Greg Lemond has been assertively alleging that there is widespread corruption within the International Cycling Union (UCI) for over half a decade. In 2006, he gave an interview to L'Equipe in which he questioned the validity of the UCI's report on Lance Armstrong's 1999 Tour de France urine samples that allegedly showed evidence of EPO use. He has not stopped since.
Multiple attempts by UCI president Pat McQuaid to silence Lemond with personal emails and threats of lawsuits have been unsuccessful. Just two months ago, Lemond called for McQuaid and Hein Verbruggen - former head of the UCI and now honorary member of the International Olympic Committee - to resign. In a note posted on his Facebook page, Lemond wrote "You know dam[n] well what has been going on in cycling, and if you want to deny it, then even more reasons why those who love cycling need to demand that you resign. ... The problem for sport is not drugs, but corruption. You are the epitome of the word corruption."
Now, the Change Cycling Now (CCN) campaign, a group of prominent figures including journalists David Walsh and Paul Kimmage, former professional cyclists and team managers Jonathan Vaughters and Eric Boyer, and others, has called for Lemond to challenge Pat McQuaid for leadership of the UCI. When asked by the French newspaper Le Monde if he was preparing to run, Lemond said he was, that "It's now or never... If we want to regain the confidence of the public and sponsors, we've got to act fast and be tough. If we don't, cycling will die."
Such a change in guard would be ground-shaking for the sport, but is it likely to happen? And is it what is best?
Does Lemond Have a Chance?
The UCI is constituted of 172 national federations, each a member of the five continental confederations that have 42 votes between them. The president and other leadership positions are set to be elected in September, 2013, when McQuaid's term ends. Lemond is an anti-doping figurehead, but his chances of securing a winning coalition in such little time must be scarce.
Both Verbruggen and McQuaid were no strangers to the UCI when they ascended to the role of president. Both had served as presidents of their national cycling federations and McQuaid had served eight years as chairman of the UCI's Road Commission. Insiders know the system and, more importantly, have more relationships with the national federations that elect the executive committee.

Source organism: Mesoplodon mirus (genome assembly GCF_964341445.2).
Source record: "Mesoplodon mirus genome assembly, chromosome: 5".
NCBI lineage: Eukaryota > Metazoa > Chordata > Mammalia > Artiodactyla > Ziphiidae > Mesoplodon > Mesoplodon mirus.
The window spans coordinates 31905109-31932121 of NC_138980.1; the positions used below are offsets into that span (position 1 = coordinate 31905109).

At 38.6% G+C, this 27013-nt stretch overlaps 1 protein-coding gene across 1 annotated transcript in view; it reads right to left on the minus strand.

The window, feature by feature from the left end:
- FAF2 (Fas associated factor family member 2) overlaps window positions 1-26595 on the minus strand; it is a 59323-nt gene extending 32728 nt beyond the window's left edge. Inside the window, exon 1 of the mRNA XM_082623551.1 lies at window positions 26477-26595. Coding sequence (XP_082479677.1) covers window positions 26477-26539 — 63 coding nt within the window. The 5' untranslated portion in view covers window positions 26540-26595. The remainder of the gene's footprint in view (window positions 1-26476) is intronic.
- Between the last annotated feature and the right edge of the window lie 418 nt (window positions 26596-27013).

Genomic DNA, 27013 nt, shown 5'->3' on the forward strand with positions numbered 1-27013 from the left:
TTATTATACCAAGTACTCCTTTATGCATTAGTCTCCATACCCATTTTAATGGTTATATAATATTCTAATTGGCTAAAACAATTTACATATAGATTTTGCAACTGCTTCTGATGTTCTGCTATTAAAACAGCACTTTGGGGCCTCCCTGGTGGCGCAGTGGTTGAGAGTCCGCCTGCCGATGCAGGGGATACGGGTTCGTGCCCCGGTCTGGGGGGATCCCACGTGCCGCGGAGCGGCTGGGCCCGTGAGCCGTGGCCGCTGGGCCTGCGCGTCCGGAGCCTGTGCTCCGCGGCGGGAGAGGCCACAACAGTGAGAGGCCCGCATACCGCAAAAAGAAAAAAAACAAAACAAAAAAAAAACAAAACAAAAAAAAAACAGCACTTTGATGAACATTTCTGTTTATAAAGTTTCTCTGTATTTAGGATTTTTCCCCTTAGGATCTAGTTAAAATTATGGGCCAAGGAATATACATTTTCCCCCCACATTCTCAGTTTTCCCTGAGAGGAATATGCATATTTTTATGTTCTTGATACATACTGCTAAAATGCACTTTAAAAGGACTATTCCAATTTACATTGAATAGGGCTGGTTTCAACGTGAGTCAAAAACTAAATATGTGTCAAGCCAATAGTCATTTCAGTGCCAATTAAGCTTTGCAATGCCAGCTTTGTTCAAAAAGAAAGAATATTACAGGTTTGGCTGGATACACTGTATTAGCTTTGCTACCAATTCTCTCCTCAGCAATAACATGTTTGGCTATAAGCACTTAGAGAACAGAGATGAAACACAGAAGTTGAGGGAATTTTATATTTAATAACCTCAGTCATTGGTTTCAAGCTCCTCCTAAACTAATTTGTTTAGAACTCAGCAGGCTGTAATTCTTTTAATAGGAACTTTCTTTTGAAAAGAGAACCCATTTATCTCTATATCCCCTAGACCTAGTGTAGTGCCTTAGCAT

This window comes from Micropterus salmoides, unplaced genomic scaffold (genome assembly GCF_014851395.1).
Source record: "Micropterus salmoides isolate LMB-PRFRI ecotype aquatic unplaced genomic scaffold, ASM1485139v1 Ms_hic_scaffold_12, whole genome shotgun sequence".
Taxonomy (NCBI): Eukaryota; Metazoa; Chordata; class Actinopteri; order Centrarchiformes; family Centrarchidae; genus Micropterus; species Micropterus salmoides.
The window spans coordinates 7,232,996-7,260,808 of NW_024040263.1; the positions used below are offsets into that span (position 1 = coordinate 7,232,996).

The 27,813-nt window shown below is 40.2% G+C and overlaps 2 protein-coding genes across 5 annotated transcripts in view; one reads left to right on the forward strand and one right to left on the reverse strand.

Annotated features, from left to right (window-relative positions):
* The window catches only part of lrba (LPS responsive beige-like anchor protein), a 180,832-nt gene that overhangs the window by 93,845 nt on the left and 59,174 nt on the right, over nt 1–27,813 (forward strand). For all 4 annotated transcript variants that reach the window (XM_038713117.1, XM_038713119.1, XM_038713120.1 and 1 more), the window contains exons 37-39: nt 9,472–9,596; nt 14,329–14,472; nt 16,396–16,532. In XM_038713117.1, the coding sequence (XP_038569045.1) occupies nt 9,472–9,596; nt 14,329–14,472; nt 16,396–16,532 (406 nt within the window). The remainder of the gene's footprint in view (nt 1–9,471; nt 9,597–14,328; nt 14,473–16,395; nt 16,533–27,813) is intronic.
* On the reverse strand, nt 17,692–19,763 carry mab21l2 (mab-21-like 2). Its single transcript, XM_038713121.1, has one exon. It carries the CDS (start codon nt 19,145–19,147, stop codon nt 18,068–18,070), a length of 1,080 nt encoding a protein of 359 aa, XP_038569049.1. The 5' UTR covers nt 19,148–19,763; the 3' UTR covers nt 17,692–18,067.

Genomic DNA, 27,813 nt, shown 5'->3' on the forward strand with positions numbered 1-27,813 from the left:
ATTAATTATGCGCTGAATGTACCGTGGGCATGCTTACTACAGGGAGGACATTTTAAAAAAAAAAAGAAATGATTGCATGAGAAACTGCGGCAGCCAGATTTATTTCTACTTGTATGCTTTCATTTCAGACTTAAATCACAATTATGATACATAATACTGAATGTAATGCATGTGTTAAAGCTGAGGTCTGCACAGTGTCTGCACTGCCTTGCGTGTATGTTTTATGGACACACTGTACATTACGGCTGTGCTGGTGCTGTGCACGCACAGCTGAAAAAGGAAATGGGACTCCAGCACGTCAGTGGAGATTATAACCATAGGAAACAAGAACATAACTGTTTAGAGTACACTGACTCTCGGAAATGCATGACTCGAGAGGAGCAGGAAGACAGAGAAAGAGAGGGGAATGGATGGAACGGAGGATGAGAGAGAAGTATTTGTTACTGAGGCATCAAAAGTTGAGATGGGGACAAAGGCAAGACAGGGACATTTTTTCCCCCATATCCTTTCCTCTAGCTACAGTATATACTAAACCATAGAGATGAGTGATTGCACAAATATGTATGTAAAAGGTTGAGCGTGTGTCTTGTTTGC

CCN called for McQuaid to resign in a statement released yesterday, which is when they threw support behind Lemond as an interim president while an independent panel investigates allegations of corruption within the UCI. The independent commission will report on its findings in June. The chances of Lemond rising to the role of president in this fashion are higher, should it happen. But if prior behavior is any indication, McQuaid is unlikely to step down until removed from office via voting. Anti-doping advocates and critics of the UCI would surely welcome Lemond's appointment, but what it could accomplish is up in the air.
Figurehead or Real Leadership?
The UCI is a collection of national federations and serves as far more than the front against doping in the sport. It oversees race licensing, runs races of its own (as of the past few years), and regulates the technical side of the sport. Its purview includes road, cyclo-cross, mountain bike, track, and indoor cycling. Running the organization takes part technocrat, part politician. Is this really the ideal spot for Lemond, an eccentric personality who may come across as brash to some?
This depends on what the UCI - and more importantly the sport at large - need right now. Is it time to forgo efficiency and polished bureaucratic technique for a figurehead who can bring credibility to the office? Will current and potential sponsors respond more positively to an avowed enemy of doping and corruption despite a personality that may not mesh well with the job at hand? Or, are the short term benefits of such a leader outweighed by longer term concerns over ensuring stability within the organization by electing someone from the organization, a national cycling federation, or the World Anti Doping Agency? When the choice is painted as one between firebrand and reformist, it is less clear which we need.
Lemond may not pose such a stark choice, but it is a question that nonetheless deserves substantial thought. CCN has made up their mind, endorsing Lemond over members like Eric Boyer who know the inner workings of the sport as they currently stand more than the Tour de France champion who left the sport in 1994. Perhaps CCN has it right - rather than installing Lemond for four years, it may be better to have a prominent figurehead oversee the transition into the post-McQuaid era, presuming it comes to an end either now, in April, or after the report of the UCI's independent commission in June. If he does ascend to the office, Lemond would be in the company of fighters in the trenches like who ascended to lead their cause into a new era. Both Nelson Mandela and Ulysses S. Grant resemble Lemond in this respect, but one hopes that Lemond's legacy would more resemble the former's.